3. Take appropriate actions to minimise the local air pollution if an event is taking place in a polluted area.
  4. Choose practice fields and competition venues that are as far removed from a pollution source as possible. As little as a 50 to 100 metre change in location could make a significant difference.
  5. Provide updated measurements of the air quality to local and visiting athletes and inform athletes and teams on how to minimise the risk of impaired exercise capacity and ill health.
  6. Avoid all use of fossil-fuelled vehicles and machinery inside a sports arena.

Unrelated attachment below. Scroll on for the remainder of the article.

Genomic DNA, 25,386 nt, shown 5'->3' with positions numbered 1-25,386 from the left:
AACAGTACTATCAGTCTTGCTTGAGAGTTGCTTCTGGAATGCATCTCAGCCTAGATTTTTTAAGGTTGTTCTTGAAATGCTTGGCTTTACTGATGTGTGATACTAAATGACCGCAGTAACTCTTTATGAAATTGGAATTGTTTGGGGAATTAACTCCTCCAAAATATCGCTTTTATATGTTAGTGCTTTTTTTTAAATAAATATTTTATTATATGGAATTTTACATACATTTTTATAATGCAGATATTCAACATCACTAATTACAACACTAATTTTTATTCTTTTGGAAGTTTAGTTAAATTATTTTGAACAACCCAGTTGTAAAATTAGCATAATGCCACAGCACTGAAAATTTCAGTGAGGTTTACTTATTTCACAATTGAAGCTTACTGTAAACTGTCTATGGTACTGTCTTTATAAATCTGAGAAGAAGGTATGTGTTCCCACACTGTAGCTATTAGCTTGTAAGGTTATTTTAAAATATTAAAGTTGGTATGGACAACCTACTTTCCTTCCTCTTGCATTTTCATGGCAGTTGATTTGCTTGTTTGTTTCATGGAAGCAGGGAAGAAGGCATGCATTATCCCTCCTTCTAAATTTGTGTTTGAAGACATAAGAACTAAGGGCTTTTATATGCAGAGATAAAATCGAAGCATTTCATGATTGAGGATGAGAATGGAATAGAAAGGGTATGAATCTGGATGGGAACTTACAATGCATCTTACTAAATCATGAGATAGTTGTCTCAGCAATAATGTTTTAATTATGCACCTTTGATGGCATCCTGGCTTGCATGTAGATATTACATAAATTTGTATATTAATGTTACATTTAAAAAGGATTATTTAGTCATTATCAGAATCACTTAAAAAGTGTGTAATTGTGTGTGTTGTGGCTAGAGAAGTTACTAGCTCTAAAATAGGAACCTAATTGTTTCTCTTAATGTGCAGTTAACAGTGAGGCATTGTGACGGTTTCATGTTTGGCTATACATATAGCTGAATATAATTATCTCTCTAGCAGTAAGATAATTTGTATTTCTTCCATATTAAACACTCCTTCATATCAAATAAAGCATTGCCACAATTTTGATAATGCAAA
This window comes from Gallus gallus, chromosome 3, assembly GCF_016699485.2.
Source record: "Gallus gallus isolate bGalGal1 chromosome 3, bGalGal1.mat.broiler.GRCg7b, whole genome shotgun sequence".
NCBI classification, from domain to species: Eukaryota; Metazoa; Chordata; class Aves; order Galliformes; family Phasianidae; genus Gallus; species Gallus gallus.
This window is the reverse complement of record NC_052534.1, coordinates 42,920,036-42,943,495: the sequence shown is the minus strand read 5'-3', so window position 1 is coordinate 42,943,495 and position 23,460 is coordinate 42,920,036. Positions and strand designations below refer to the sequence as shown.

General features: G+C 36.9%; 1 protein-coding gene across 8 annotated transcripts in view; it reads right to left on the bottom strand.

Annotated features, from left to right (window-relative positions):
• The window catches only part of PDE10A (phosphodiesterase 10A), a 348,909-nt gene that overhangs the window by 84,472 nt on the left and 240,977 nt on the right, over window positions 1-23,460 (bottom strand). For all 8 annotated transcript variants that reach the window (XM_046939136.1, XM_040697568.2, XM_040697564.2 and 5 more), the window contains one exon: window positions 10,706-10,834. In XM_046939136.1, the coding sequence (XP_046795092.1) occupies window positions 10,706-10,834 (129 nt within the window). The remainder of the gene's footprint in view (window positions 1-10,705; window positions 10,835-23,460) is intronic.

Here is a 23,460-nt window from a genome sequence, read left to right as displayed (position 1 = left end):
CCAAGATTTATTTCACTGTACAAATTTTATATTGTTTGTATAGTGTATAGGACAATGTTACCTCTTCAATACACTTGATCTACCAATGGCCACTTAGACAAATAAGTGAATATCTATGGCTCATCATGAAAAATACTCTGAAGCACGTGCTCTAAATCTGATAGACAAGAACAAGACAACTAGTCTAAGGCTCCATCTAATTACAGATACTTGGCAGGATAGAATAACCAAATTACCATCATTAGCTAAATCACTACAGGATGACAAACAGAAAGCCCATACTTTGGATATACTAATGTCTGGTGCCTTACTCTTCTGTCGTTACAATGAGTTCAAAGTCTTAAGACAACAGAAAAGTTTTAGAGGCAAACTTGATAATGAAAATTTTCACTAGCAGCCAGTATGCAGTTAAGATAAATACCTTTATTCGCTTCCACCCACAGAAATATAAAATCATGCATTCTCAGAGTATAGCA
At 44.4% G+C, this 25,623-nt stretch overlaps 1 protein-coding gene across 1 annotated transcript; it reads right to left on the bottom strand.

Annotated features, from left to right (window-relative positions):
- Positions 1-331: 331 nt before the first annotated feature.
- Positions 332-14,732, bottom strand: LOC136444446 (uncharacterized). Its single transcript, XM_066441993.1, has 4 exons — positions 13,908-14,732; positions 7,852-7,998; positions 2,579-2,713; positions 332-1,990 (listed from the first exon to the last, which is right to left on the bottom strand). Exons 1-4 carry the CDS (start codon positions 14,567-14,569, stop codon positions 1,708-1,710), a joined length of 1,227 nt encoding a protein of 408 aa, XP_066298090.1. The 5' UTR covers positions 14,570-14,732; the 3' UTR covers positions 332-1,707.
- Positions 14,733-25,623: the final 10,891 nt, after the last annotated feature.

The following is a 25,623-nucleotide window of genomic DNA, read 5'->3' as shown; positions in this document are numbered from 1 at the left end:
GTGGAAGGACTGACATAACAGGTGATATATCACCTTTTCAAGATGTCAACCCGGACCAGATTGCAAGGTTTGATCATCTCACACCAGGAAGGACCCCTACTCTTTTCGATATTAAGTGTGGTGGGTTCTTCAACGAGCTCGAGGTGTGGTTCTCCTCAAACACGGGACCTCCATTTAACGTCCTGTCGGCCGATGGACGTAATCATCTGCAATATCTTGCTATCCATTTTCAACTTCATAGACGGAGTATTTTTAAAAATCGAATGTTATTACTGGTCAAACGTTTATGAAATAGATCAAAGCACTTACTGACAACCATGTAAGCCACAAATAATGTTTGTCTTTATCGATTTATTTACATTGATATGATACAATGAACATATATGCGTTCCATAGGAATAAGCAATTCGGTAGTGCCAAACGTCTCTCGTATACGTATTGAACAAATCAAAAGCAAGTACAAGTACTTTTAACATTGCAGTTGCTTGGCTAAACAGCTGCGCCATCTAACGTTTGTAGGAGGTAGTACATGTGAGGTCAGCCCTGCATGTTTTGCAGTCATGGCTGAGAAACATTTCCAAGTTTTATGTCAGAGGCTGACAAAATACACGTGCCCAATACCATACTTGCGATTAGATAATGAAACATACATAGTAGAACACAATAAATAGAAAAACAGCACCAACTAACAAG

Teams and athletes

  1. Avoid exercising along or nearby roads with heavy traffic or in areas with industrial pollution.
  2. Exercise in the morning before rush hours, if possible.
  3. Monitor the local AQI, follow recommendations from local health authorities and avoid high-intensity or long-duration exercise on days with poor air quality.
  4. Wear a face mask on days with poor air quality.
  5. Athletes with asthma, allergies or other airway illnesses should be diligent about keeping to their treatment plan and adjust their medication according to changes in air quality and illness symptoms.
  6. If experiencing symptoms of respiratory infections, be extra cautious about minimising exposure to air pollutants.
  7. Antioxidant supplementation in moderate amounts and/or small doses of inhaled corticoids may be considered, if otherwise healthy athletes are experiencing airway symptoms due to a sudden increase in air pollution.

 

SUMMARY